Like everything else (including our bodies), fabrics do age.  The fabrics that I use are old, discarded, or unwanted which means they have a history.  These materials have repeatedly been in contact with someone’s skin. The textiles themselves don’t have a Memory, but they do have the ability to produce human recollection.  By cutting these discarded textiles into small pieces they can be used as filler.  Each piece then represents a moment, a familiar time, an experience, or a memory.

When the remnants are inserted into sheer nylon they can be shaped and formed into a figure.  I started exploring what these abstract figures communicate individually, in masses, and in photographs.  By photographing mass quantities the formation of a crowd becomes visible.  When looking at this crowd I became aware of the fusion of individual minds into one collective mind.  The individuality of each is stripped and becomes absent.  Gender becomes irrelevant.  The clothing worn by each individual is now insignificant and carries no value, no memory.

What if we were to strip away all that fabric brings with it?  Now, I’m not saying that we should all walk around naked, heaven forbid.  But, what if we were to strip away all of the classifications, cut designated stereotypes into pieces, and tear apart all normalized predispositions?  When one’s identity is removed from all social constructs, when one’s security blanket has been shed, there is a failure to achieve ego.  This offers an opportunity to see and to know each other on a more personal level.  It makes our similarities more visible.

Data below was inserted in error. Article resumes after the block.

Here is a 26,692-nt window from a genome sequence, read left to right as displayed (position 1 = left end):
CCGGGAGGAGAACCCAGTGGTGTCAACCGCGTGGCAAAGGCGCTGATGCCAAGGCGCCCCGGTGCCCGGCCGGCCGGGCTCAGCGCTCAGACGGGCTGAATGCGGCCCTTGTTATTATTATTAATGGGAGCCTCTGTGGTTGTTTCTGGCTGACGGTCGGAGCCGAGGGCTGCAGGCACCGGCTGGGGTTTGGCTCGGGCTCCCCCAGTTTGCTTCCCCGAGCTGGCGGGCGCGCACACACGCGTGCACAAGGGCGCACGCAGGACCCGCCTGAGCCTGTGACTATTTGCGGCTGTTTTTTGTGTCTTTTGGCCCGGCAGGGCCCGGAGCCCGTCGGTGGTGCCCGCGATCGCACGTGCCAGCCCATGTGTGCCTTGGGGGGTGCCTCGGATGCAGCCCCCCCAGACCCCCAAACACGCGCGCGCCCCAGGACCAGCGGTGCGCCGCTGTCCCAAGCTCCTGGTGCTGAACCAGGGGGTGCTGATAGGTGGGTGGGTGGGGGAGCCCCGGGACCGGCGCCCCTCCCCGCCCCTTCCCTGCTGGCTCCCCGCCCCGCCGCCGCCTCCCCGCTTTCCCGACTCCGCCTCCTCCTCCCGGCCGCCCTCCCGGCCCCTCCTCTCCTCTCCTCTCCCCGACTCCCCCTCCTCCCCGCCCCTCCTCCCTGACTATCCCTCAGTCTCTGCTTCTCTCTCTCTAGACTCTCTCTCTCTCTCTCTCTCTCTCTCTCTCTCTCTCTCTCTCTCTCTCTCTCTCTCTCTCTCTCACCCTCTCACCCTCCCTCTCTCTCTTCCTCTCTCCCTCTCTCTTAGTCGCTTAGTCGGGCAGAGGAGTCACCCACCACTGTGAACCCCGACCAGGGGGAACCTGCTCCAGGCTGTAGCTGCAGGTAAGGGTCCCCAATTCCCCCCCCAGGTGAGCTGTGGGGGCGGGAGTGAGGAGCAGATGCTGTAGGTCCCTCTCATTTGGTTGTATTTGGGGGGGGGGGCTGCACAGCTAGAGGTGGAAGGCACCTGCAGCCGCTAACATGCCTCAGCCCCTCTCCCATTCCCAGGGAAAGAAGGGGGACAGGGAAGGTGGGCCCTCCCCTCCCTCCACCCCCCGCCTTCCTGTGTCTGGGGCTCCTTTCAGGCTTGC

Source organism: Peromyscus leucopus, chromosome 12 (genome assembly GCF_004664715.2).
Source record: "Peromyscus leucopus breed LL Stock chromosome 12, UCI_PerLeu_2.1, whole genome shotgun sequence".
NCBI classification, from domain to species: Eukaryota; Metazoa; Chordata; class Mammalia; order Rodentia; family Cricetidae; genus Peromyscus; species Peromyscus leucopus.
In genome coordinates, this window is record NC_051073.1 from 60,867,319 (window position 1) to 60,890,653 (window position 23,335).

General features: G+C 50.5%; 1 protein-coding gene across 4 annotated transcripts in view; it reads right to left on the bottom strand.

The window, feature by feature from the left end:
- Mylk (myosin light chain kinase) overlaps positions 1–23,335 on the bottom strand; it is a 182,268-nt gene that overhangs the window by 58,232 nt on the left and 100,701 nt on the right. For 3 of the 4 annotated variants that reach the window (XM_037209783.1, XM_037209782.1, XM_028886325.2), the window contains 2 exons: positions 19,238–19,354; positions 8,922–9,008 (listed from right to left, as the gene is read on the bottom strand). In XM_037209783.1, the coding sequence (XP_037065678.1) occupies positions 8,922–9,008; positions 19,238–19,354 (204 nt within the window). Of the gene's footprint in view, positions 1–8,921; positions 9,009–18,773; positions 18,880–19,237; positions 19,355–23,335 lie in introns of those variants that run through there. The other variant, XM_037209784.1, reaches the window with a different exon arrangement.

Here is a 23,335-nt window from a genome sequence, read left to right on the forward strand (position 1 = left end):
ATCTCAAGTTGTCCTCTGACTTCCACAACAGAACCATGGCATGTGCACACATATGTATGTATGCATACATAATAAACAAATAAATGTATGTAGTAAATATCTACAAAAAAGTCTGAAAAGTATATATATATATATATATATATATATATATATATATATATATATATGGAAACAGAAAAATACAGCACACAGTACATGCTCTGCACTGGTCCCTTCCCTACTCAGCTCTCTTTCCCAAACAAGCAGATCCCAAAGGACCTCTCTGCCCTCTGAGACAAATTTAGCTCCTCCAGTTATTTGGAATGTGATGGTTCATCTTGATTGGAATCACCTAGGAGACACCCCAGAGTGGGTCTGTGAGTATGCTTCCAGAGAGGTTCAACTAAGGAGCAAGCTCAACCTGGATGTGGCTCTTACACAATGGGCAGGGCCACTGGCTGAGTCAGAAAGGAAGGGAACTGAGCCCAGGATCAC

This process of cutting the materials gives a new identity to the fabric, giving it a new purpose and a new meaning.  This process of deconstruction and reconstruction became an exploration of individuality and self-identification.  By repairing and rebuilding the pieces there is the hope of discovery or rediscovery of the self.   As we look back at our own individual history, personal choices, and circumstances it helps us to understand how we arrived where we are now.  But, if we do not like the now, we need to tear apart our past and reshape it, giving it a new purpose.  Everyone has their own personal history, struggles, and their own life story.  As unique individuals in a world of multiple cultures, it is so easy to find many differences between us.  Fabrics possess connections that human beings share.  We are all woven together as we share the dirt on this rock.  This work is about exploring humanity’s correlations rather than our differences.  

My hope is that while we all still celebrate our differences.. that we don’t forget how similar and connected we truly are.

Copyright © 2021 ANDREA RAE All Rights Reserved